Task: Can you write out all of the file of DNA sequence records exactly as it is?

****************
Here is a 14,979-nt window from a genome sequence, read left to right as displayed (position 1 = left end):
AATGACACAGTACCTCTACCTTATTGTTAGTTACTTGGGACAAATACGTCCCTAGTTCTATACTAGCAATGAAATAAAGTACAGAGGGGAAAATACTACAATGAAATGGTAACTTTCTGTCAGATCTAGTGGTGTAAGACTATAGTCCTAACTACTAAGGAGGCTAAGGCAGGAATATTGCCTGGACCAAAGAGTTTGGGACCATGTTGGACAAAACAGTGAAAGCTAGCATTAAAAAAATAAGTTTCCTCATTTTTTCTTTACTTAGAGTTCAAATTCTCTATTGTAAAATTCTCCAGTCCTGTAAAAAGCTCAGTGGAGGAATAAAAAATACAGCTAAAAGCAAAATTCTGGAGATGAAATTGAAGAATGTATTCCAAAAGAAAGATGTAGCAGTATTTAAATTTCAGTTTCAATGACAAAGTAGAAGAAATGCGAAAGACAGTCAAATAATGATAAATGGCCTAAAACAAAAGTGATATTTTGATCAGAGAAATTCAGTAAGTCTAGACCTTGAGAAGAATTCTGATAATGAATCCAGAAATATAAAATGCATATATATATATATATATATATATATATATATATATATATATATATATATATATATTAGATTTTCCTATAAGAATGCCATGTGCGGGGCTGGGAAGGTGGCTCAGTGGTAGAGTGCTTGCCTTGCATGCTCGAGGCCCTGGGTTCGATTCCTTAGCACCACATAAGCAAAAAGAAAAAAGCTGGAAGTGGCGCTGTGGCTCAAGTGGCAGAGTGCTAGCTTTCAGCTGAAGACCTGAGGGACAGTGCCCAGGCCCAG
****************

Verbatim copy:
Here is a 14,979-nt window from a genome sequence, read left to right as displayed (position 1 = left end):
AATGACACAGTACCTCTACCTTATTGTTAGTTACTTGGGACAAATACGTCCCTAGTTCTATACTAGCAATGAAATAAAGTACAGAGGGGAAAATACTACAATGAAATGGTAACTTTCTGTCAGATCTAGTGGTGTAAGACTATAGTCCTAACTACTAAGGAGGCTAAGGCAGGAATATTGCCTGGACCAAAGAGTTTGGGACCATGTTGGACAAAACAGTGAAAGCTAGCATTAAAAAAATAAGTTTCCTCATTTTTTCTTTACTTAGAGTTCAAATTCTCTATTGTAAAATTCTCCAGTCCTGTAAAAAGCTCAGTGGAGGAATAAAAAATACAGCTAAAAGCAAAATTCTGGAGATGAAATTGAAGAATGTATTCCAAAAGAAAGATGTAGCAGTATTTAAATTTCAGTTTCAATGACAAAGTAGAAGAAATGCGAAAGACAGTCAAATAATGATAAATGGCCTAAAACAAAAGTGATATTTTGATCAGAGAAATTCAGTAAGTCTAGACCTTGAGAAGAATTCTGATAATGAATCCAGAAATATAAAATGCATATATATATATATATATATATATATATATATATATATATATATATATATATATATTAGATTTTCCTATAAGAATGCCATGTGCGGGGCTGGGAAGGTGGCTCAGTGGTAGAGTGCTTGCCTTGCATGCTCGAGGCCCTGGGTTCGATTCCTTAGCACCACATAAGCAAAAAGAAAAAAGCTGGAAGTGGCGCTGTGGCTCAAGTGGCAGAGTGCTAGCTTTCAGCTGAAGACCTGAGGGACAGTGCCCAGGCCCAG